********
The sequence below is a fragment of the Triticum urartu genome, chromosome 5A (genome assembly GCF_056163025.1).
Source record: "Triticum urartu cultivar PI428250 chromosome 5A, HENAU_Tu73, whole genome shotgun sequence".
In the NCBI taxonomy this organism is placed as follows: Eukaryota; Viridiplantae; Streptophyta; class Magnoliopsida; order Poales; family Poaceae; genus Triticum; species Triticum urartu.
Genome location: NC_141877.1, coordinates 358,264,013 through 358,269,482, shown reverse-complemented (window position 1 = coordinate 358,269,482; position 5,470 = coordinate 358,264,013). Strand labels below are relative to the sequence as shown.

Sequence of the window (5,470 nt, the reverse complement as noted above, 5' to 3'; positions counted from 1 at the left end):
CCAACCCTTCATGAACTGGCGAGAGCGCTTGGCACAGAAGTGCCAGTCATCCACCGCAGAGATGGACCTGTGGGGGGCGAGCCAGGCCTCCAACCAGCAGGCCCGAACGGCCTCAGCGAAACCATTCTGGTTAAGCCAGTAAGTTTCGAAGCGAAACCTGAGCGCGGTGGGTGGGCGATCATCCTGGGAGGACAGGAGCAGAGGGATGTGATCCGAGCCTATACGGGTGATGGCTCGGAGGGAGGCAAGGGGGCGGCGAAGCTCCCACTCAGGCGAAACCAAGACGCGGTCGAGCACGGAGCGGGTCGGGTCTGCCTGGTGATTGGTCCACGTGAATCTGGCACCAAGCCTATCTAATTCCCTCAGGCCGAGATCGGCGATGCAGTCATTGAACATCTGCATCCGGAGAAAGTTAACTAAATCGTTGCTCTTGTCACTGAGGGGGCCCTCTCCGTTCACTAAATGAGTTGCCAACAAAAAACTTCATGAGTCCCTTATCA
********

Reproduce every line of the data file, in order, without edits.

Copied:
The sequence below is a fragment of the Triticum urartu genome, chromosome 5A (genome assembly GCF_056163025.1).
Source record: "Triticum urartu cultivar PI428250 chromosome 5A, HENAU_Tu73, whole genome shotgun sequence".
In the NCBI taxonomy this organism is placed as follows: Eukaryota; Viridiplantae; Streptophyta; class Magnoliopsida; order Poales; family Poaceae; genus Triticum; species Triticum urartu.
Genome location: NC_141877.1, coordinates 358,264,013 through 358,269,482, shown reverse-complemented (window position 1 = coordinate 358,269,482; position 5,470 = coordinate 358,264,013). Strand labels below are relative to the sequence as shown.

Sequence of the window (5,470 nt, the reverse complement as noted above, 5' to 3'; positions counted from 1 at the left end):
CCAACCCTTCATGAACTGGCGAGAGCGCTTGGCACAGAAGTGCCAGTCATCCACCGCAGAGATGGACCTGTGGGGGGCGAGCCAGGCCTCCAACCAGCAGGCCCGAACGGCCTCAGCGAAACCATTCTGGTTAAGCCAGTAAGTTTCGAAGCGAAACCTGAGCGCGGTGGGTGGGCGATCATCCTGGGAGGACAGGAGCAGAGGGATGTGATCCGAGCCTATACGGGTGATGGCTCGGAGGGAGGCAAGGGGGCGGCGAAGCTCCCACTCAGGCGAAACCAAGACGCGGTCGAGCACGGAGCGGGTCGGGTCTGCCTGGTGATTGGTCCACGTGAATCTGGCACCAAGCCTATCTAATTCCCTCAGGCCGAGATCGGCGATGCAGTCATTGAACATCTGCATCCGGAGAAAGTTAACTAAATCGTTGCTCTTGTCACTGAGGGGGCCCTCTCCGTTCACTAAATGAGTTGCCAACAAAAAACTTCATGAGTCCCTTATCA